Preliminary Distinctions Rapid developments in the natural sciences and technology including biotechnology have greatly facilitated better living conditions and increased the standard of living of people worldwide. On the other hand, there are undesirable consequences, such as nuclear waste, water and air pollution, the clearing of tropical forests, and large-scale livestock farming, as well as particular innovations such as gene technology and cloning, which have caused qualms and even fears concerning the future of humankind. Lacunae in legal systems, for example, regarding abortion and euthanasia, additionally are a cause of grave concern for many people.
Mental Health and Palliative Care: Exploring the Ideological Interface. International Journal of Psychosocial Rehabilitation. This paper seeks to address this hiatus by presenting findings from a qualitative research project on end-of-life care for patients in a mental health institution called The Park, Centre for Mental Health, located in Brisbane, Queensland, Australia.
In particular, this discussion will focus on the findings from the project which highlight the similarity in philosophy between palliative care and mental health practice. The similarity which includes a person centred practice, relationship- based connectedness, a belief in compassionate, holistic care, respect for autonomy and choice, quality of life issues, family as the unit of care and need for a democratic and multi- discipline work teamwill be described.
It will be argued that the common philosophical meeting ground is an excellent foundation for integrating palliative care, now recognised as best-practice end-of-life care, into mental health service delivery. In short, the shared practice values and vision between these two disciplines provide an optimistic starting point from which to plan to address the lack of hospice and palliative care service delivery in mental health.
Introduction The mental health literature indicates that there are many factors that point to the need for serious consideration of end-of-life issues for psychiatric patients.
Foremost of these concerns is the excess mortality and higher case fatality rate for patients within the mental health system with cancer. Indeed, the evidence indicates that high rates of medical co- morbidity and premature death are now considered normative health outcomes for individuals with mental illness 2.
Mortality among psychiatric patients not only remains high, but there is evidence that it is increasing 3. The second concern is that mortality concerns in mental health are not just associated with traditional palliative care diagnostic categories, but extend to the equally serious incidence of death by suicide 4,5.
Studies of psychiatric patients indicate that the highest cause-specific mortality rate is for deaths due to suicide 3. Of considerable worry is the fact that excess mortality risk is concentrated in the first few years after first contact with mental health services 3.
In summary, then, statistical information demonstrates that people with a mental illness have an excess mortality, a reduced life expectancy and die from ten to fifteen years earlier than the general population 2,6,7,8. The only work that exists is about liaison psychiatry working with patients with stress and depression in mainstream hospice services 9, There is neither research nor commentary on end-of-life services for patients within the mental health system.
Thus, this paper seeks to address this hiatus by presenting findings from a qualitative research project on end-of-life care for patients in a mental health institution called The Park, Centre for Mental Health, located in Brisbane, Queensland, Australia.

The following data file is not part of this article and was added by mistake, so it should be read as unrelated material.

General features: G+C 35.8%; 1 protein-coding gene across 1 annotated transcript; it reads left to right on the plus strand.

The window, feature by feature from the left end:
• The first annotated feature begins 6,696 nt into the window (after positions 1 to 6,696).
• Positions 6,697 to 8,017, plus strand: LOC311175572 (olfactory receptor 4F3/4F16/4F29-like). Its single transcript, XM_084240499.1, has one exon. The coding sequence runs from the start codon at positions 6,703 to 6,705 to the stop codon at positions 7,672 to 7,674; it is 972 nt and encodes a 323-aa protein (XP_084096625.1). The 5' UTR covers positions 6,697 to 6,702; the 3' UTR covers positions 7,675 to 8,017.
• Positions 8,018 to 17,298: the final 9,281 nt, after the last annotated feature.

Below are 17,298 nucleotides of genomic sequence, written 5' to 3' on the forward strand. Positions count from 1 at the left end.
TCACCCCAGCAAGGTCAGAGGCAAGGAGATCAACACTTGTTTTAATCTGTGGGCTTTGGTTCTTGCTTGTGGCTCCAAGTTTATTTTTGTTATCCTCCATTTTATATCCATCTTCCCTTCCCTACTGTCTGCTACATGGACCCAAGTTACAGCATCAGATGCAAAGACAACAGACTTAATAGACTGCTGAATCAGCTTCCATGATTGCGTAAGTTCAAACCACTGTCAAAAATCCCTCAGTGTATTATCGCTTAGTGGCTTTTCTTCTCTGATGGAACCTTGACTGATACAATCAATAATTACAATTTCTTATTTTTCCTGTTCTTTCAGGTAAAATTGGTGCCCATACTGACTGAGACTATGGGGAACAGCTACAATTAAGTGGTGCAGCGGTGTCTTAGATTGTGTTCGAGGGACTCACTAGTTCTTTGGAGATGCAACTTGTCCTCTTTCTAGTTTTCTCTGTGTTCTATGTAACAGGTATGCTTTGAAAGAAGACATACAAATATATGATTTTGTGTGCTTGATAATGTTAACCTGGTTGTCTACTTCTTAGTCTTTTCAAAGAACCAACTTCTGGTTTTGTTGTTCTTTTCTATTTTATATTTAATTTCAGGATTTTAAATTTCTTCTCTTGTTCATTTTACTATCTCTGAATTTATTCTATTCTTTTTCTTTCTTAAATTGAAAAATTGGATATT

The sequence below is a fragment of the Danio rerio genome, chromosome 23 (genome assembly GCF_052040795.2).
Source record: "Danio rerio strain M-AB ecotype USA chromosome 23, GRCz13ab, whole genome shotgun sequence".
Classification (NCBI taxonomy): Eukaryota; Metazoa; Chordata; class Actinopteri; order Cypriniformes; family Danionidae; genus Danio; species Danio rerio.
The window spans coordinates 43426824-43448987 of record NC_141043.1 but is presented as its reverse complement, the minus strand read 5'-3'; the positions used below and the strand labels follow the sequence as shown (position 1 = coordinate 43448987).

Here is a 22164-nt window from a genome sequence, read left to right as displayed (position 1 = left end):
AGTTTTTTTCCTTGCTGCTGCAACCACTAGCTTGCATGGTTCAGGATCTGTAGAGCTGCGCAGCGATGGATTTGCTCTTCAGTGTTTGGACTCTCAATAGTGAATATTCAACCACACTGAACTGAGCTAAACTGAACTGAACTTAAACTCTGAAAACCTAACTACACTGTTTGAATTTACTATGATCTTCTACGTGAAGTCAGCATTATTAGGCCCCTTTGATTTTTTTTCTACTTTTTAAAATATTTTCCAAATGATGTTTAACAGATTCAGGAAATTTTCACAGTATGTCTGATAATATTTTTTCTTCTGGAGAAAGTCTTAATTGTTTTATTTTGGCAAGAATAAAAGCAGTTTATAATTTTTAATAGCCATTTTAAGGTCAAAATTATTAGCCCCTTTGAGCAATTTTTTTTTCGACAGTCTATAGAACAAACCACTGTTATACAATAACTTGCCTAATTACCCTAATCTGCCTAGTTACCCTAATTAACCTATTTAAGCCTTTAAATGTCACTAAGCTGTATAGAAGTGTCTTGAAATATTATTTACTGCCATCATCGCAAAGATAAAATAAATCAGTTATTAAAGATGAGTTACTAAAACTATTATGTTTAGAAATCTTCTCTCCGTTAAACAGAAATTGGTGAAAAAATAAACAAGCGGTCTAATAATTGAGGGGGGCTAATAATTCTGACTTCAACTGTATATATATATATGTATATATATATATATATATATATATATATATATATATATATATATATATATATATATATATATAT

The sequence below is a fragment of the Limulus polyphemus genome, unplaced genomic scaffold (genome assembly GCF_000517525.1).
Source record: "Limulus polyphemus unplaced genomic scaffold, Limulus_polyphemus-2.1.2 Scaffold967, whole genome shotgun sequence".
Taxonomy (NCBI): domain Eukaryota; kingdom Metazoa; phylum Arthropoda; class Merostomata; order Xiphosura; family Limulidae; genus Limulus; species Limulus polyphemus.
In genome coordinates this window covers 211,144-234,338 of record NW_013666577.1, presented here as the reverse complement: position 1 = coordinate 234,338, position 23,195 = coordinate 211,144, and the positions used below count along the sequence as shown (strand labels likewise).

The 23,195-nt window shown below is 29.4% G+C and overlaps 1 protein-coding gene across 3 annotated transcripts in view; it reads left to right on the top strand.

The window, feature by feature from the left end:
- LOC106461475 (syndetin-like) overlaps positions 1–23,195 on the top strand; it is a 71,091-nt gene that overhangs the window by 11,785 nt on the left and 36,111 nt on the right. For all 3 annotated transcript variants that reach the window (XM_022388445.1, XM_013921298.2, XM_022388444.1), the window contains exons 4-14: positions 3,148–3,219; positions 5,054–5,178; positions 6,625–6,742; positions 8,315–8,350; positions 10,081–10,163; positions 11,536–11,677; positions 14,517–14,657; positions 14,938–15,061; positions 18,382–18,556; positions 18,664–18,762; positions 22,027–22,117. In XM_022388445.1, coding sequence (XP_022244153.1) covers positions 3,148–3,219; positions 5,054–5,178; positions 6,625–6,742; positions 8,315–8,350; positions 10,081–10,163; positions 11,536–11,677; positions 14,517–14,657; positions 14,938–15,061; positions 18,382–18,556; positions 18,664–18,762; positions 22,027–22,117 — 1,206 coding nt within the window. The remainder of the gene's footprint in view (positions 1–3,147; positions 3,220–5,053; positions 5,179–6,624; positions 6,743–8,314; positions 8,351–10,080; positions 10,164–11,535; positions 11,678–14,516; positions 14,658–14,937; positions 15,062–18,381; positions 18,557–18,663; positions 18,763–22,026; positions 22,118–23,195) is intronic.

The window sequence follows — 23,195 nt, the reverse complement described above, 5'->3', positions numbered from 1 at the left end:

The Research Mindful of the lack of research on palliative care in a mental health setting, the principal aim of the research project was to document the experience of providing end-of-life care to patients for health care workers in an institutional mental health setting at TPCMH.
The work was carried out by a Central Queensland University post-doctoral research fellow with a background in palliative care research and infrastructure links to TPCMH. Participants were verbally informed of their rights in research and written consent was obtained for participation in the research.This course is designed to provide an overview on epidemiology and the Internet for medical and health related students around the world based on the concept of Global Health Network University and Hypertext Comic Books.
Basic legal issues surrounding holistic healing include licensure and credentialing, malpractice, professional discipline and questions of food and drug law.
|Alternative medicine - Wikipedia||See Article History Alternative Title: CAM Complementary and alternative medicine CAMany of various approaches intended to improve or maintain human health that are not part of standard medical care, also known as conventional, or Western, medicine.|
AHS — Introduction to Holistic Health Care Explores the relationships among psychology, health, illness, and behavioral medicine. Considers important contemporary health issues from biopsychological and psychosocial perspectives and the role of psychology in health promotion. Prerequisites: Junior standing and PSY or HNR aaina - a mental health advocacy newsletter published in India First four as pdfs.
issues to as html. issue one: Volume 1, no March Complementary and alternative medicine (CAM), any of various approaches intended to improve or maintain human health that are not part of standard medical care, also known as conventional, or Western, urbanagricultureinitiative.com various approaches of CAM typically are used in a manner that is complementary to standard medical practices or are used in place of standard medicine.
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